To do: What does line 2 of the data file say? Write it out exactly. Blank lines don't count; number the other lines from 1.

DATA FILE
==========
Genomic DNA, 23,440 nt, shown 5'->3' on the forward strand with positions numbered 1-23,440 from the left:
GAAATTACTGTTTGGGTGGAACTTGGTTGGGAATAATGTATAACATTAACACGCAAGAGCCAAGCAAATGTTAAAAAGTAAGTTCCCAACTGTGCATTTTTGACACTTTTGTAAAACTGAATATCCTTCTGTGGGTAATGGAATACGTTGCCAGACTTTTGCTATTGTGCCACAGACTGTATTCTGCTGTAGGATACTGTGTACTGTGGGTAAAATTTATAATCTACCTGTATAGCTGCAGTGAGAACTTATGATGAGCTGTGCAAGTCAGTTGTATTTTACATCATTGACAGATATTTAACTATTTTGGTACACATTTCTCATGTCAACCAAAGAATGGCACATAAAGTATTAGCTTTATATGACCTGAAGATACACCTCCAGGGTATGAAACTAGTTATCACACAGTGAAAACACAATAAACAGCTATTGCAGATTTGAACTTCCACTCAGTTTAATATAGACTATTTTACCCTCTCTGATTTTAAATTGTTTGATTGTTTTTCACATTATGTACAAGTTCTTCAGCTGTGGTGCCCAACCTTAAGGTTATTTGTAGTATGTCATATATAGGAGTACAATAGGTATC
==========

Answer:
GAAATTACTGTTTGGGTGGAACTTGGTTGGGAATAATGTATAACATTAACACGCAAGAGCCAAGCAAATGTTAAAAAGTAAGTTCCCAACTGTGCATTTTTGACACTTTTGTAAAACTGAATATCCTTCTGTGGGTAATGGAATACGTTGCCAGACTTTTGCTATTGTGCCACAGACTGTATTCTGCTGTAGGATACTGTGTACTGTGGGTAAAATTTATAATCTACCTGTATAGCTGCAGTGAGAACTTATGATGAGCTGTGCAAGTCAGTTGTATTTTACATCATTGACAGATATTTAACTATTTTGGTACACATTTCTCATGTCAACCAAAGAATGGCACATAAAGTATTAGCTTTATATGACCTGAAGATACACCTCCAGGGTATGAAACTAGTTATCACACAGTGAAAACACAATAAACAGCTATTGCAGATTTGAACTTCCACTCAGTTTAATATAGACTATTTTACCCTCTCTGATTTTAAATTGTTTGATTGTTTTTCACATTATGTACAAGTTCTTCAGCTGTGGTGCCCAACCTTAAGGTTATTTGTAGTATGTCATATATAGGAGTACAATAGGTATC